Smith confirmed his love for local games but also admitted that he had been "frustrated" with CSA © Getty
Mental Health Issues recently loomed large in the cricket spotlight, with Glenn Maxwell, Nic Maddinson and Will Pucovski turning their backs temporarily on the game. This theme is well-versed, with Jonathan Trott, Shaun Tait and Marcus Trescothick all suffering from cricket-type or other type-related demons for years.
So far more difficult to identify is systemic institutional malaise, although there is a suspicion that Cricket South Africa (CSA) is now a flirting organization with nervous disorders. Such a situation was inadvertently confirmed this week with Graeme Smith's withdrawal from the recently advertised CSA Cricket Director role, with his statement requiring the kind of careful analysis that would make most forensic pathologists proud.
Bringing to social media on Thursday afternoon, Smith confirmed his love for local games but also admitted that he had been "frustrated" with CSA in a conversation that began about 10 weeks ago.
Sources who know are less diplomatic. "He basically jerked from beginning to end," said one.
Smith will add a lot of practical value to this role, but his authority can mean far more meaningful when CSA has little or no credibility. Alone among three other candidates – Hussein Manack, Dave Nosworthy and Corrie van Zyl are others – Smith offers recent international experience and a rigorous approach that will suit many Protea players who are underperforming today.
He will also demand "support and freedom", to "start the necessary changes" – and there is clearly no desire to give him such a mandate. Cricket's role director reports directly to Thabang Moroe, CSA's Chief Executive Officer, and there is clearly not enough assurance that Smith will be allowed to make the "necessary changes" as he wishes.
Therefore, we can only assume that the new structure around the national team has less to do with optimizing performance, something Protea needs, which is hovering, and more about control for Moroe and its growing number of cronies.
Indeed, Smith's withdrawal is a strange attitude of self-sacrifice, in the sense of having revealed the lie that is currently at the heart of the South African game.
Clearly sports are no longer about international performance. More important is the formation of the Moroe crony empire and its roots in megalomania. Two inland provinces, for example – Central and East Gauteng Lions – both suffer from deviations in governance, poor leadership and perseverance in battles, with Moroe or his intermediaries involved in appointing less qualified chief executives in both provinces, Mpho Seopa in Easterns, and Jono Leaf-Wright at the Lions.
While Smith's withdrawal requires an implied reading, Van Zyl's situation this week is more bizarre. Van Zyl, whose loyalty to the organization has never been questioned, whether serving under Gerald Majola, Haroon Lorgat or Moroe, currently occupies the role of Interim Director in the role of Cricket.
He, remember, was suspended, along with Naasei Appiah and Clive Eksteen, although this did not prevent him from interviewing for the position of Director of Cricket. Therefore, the situation is that the suspended Interim Director of Cricket interviewed this week for the role of Director of Cricket, which he may (or may not) get because he is suspended.
If he gets that role, now Smith doesn't want it, and given that he already has it (in a temporary capacity) he has to postpone his suspension, which will raise the question of why he was suspended from the start.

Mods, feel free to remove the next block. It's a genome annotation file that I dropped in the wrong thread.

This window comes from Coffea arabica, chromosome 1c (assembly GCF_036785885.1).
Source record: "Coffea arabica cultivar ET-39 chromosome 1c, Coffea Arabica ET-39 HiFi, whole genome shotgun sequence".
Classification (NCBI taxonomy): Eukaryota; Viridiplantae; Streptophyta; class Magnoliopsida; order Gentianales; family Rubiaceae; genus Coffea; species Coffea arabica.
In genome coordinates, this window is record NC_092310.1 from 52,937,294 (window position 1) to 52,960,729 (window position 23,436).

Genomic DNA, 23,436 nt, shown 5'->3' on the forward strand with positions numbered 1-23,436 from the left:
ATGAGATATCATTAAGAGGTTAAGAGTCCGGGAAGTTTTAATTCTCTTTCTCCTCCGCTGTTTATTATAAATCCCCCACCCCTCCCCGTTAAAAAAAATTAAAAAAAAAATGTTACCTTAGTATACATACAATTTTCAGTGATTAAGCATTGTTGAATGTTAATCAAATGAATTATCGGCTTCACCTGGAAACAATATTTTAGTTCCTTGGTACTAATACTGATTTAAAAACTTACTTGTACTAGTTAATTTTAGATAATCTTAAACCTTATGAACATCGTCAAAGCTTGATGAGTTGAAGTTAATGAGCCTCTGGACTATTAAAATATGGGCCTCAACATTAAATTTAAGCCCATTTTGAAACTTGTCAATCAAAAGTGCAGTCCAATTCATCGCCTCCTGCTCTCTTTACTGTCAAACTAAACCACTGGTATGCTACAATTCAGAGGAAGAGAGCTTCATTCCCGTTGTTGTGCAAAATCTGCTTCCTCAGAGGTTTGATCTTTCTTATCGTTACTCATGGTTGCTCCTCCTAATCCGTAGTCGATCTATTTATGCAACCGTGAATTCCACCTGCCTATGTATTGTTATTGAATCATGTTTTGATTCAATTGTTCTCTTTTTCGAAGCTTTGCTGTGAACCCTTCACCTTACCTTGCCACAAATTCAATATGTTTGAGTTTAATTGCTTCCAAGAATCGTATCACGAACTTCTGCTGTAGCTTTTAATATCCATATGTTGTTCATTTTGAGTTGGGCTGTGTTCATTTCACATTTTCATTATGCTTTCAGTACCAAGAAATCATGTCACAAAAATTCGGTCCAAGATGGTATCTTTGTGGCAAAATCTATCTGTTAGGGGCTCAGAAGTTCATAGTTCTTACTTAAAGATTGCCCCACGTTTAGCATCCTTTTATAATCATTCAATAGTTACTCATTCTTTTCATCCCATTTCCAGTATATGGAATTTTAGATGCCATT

On the other hand, if he fails to secure the role he will correctly show that he has been given a position and argues that things cannot change radically so he is now considered incapable of filling them.
I don't want to be CSA's current Human Resources director, even though the incumbent now seems to have been hospitalized due to a stress-related illness. We should not be surprised to learn that his successor – maybe temporary, maybe not – reports directly to Moroe.
In the same staff memo on Tuesday, Moroe stressed: "All use of CSA credit cards must be stopped immediately."
Just one more week in the never-ending world of CSA.
The reader may not be overly concerned with behind-the-scenes intrigue, although it is interesting to note that Van Zyl (and to some extent, Appiah) are the ones who are in the best position to deal with CSA's legal defense in the actions of the SA Players Association (SACA) submitted against them in the High Court in June.
They are, however, suspended, so they cannot do so, which shows that CSAs are too happy to pay the penalty fees set by the court when they lose a case – which they will most likely do.
Once again we see what Smith complained about. Operational lapses and confusion, because SACA continues to insist that CSA gives them the financial numbers that form the basis of their decision to rebuild first-class games starting next season.
SACA, of course, ensures that its members are paid very handsomely for the second edition of the Mzansi Super League (MSL), which began more than a week ago. It's still too early to say anything definite, even though the form of the holder, Jozi Stars, is already bad, and Nelson Mandela Bay Giants and Cape Town Blitz have played brilliantly.
There is also humor. On Wednesday, Vaughn van Jaarsveld, playing for Tshwane Spartans, was discharged in non-strikers with a direct throw from the Giants' Junior Dala. Even though it wasn't much of a problem, given that the game was abandoned with four Spartan wickets down, he ran out because he was carrying too much weight and had a super tanker turning circle. Maybe he won't offer his healthy Mzansi check back to Spartan or to CSA.
Given Smith's development, Van Zyl's jokes and the suspension of all credit cards, CSA might be able to do it with extra cash.